Now, there is much hype about “the international” going on in university politics. One could say that by publishing an issue in English, Sosiologia is thus a touch more international. However, as the list of our authors’ names may indicate, being “international” is not the same as not owning a Finnish passport (or any other, or no passport, for that matter). Such untenable definitions, which are sadly sometimes put forward even by the highest authorities of academic institutions, are entirely alien to sociology (and to all science). Instead of empty internationalism for its own sake, what is at stake here is the scholarly community: one that recognizes no national borders and onec that, in its search for the truth, cannot be exclusive in terms of language any more than ethnic background, physical ability, or gender.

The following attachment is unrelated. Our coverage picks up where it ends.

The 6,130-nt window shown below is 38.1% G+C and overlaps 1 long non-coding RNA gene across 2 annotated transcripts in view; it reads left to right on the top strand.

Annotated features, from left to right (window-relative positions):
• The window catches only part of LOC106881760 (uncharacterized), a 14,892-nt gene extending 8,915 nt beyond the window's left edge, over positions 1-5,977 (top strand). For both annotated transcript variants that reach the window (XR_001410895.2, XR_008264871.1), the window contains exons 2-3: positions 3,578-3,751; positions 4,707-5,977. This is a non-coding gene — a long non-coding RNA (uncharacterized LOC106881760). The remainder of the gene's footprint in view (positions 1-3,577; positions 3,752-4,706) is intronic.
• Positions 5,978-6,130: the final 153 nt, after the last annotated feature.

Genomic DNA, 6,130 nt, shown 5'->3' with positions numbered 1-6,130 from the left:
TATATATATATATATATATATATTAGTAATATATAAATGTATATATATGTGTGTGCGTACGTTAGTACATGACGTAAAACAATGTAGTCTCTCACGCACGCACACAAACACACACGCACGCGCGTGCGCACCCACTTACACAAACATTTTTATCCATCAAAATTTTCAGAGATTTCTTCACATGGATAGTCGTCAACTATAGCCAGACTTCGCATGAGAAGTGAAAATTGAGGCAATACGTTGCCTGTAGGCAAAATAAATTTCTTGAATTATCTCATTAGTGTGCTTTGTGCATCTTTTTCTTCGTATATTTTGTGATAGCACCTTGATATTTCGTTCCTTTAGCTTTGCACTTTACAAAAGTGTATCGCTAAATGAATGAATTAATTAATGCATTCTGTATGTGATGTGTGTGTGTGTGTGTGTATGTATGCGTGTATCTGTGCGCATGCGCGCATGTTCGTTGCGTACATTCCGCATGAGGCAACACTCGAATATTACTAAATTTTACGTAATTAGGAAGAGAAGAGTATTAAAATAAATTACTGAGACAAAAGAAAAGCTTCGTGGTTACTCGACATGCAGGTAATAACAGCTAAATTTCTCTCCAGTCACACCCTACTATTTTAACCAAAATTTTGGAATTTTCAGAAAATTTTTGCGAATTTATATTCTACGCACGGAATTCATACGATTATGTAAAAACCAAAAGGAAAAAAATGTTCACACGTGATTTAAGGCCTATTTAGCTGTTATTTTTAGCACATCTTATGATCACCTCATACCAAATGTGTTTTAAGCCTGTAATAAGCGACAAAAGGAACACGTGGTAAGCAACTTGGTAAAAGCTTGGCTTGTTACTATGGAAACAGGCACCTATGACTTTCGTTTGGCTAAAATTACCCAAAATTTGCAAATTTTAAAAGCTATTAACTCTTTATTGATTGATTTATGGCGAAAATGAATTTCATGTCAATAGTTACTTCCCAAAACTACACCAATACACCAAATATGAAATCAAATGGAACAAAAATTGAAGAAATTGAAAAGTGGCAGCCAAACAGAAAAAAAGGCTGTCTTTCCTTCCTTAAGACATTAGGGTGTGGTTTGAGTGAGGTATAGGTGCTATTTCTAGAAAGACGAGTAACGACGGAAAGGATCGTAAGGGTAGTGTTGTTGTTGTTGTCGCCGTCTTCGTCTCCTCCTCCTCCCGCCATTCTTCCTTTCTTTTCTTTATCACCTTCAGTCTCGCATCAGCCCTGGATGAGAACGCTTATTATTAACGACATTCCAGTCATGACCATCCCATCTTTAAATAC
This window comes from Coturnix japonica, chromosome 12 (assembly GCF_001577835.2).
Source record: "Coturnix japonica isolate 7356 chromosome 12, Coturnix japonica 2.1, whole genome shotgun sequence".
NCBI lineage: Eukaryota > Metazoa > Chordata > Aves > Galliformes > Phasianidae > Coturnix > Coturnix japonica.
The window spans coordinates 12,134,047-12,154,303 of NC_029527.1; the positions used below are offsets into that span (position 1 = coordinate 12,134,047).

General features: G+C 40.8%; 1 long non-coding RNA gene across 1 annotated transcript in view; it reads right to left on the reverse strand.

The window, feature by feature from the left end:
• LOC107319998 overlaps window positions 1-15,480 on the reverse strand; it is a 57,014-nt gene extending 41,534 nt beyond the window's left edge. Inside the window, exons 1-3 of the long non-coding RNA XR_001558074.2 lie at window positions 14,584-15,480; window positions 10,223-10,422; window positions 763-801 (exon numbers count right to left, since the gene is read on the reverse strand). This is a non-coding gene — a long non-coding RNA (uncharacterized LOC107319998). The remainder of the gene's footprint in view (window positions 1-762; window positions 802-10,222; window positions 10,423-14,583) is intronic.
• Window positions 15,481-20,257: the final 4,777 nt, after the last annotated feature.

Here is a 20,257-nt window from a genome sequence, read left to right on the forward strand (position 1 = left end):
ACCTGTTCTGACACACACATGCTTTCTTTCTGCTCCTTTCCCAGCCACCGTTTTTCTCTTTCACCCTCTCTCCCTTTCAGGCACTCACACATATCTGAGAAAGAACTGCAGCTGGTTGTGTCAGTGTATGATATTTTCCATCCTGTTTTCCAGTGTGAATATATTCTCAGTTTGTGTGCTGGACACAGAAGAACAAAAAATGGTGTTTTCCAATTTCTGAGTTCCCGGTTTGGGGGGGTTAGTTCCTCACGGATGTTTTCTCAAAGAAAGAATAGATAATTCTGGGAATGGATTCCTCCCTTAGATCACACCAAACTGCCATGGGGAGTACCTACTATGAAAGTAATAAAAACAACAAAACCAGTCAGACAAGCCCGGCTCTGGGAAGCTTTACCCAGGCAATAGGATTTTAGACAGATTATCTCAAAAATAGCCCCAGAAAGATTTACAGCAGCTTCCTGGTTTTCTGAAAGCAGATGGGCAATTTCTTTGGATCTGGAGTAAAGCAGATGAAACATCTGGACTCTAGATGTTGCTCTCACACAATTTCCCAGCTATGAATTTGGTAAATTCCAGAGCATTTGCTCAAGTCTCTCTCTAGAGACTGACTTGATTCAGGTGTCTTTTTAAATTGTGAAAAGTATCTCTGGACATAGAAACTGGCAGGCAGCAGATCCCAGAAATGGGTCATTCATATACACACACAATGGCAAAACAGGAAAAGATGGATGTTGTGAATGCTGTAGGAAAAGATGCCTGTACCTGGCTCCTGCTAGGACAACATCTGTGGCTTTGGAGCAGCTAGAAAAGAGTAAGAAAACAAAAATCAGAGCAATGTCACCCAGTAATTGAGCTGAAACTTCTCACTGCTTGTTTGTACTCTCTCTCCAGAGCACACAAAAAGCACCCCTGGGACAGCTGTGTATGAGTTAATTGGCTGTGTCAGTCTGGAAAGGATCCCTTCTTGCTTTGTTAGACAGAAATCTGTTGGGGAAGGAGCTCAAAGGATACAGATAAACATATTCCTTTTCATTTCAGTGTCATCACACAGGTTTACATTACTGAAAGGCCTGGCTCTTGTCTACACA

During our 2014–2015 term as editors of Sosiologia, in co-operation with the editorial board and with our publisher, The Westermarck Society, our priority was to ensure the journal is as open and accessible as possible also outside the strictly academic public. This is why we carried out several reforms. We hired graphic designer Otto Donner to redesign the journal, to make it pleasing to look at, to hold and flip through its pages, and, above all, to read. We started a blog and a Facebook page for the journal. To celebrate the journal’s 50th anniversary in 2014, we invited sociologists to discuss the future of sociology in discussion pieces, which were published throughout our term. We shortened the embargo after which online versions of articles become available from a full year to six months. The journal is currently in negotiations with EBSCO to distribute our articles more effectively via global article databases. We are working with the National Library of Finland and the Federation of Finnish Learned Societies (TSV) to make our articles more easily accessible via our website, as well as looking into the possibility of adopting an Open Access model in the future. We worked vigorously on language in the editing stages with the authors to make the texts as readable as possible. And, last but not least, the decision was made to periodically publish English issues, the first of which you are holding in your hands, whether on printed paper or a mobile device.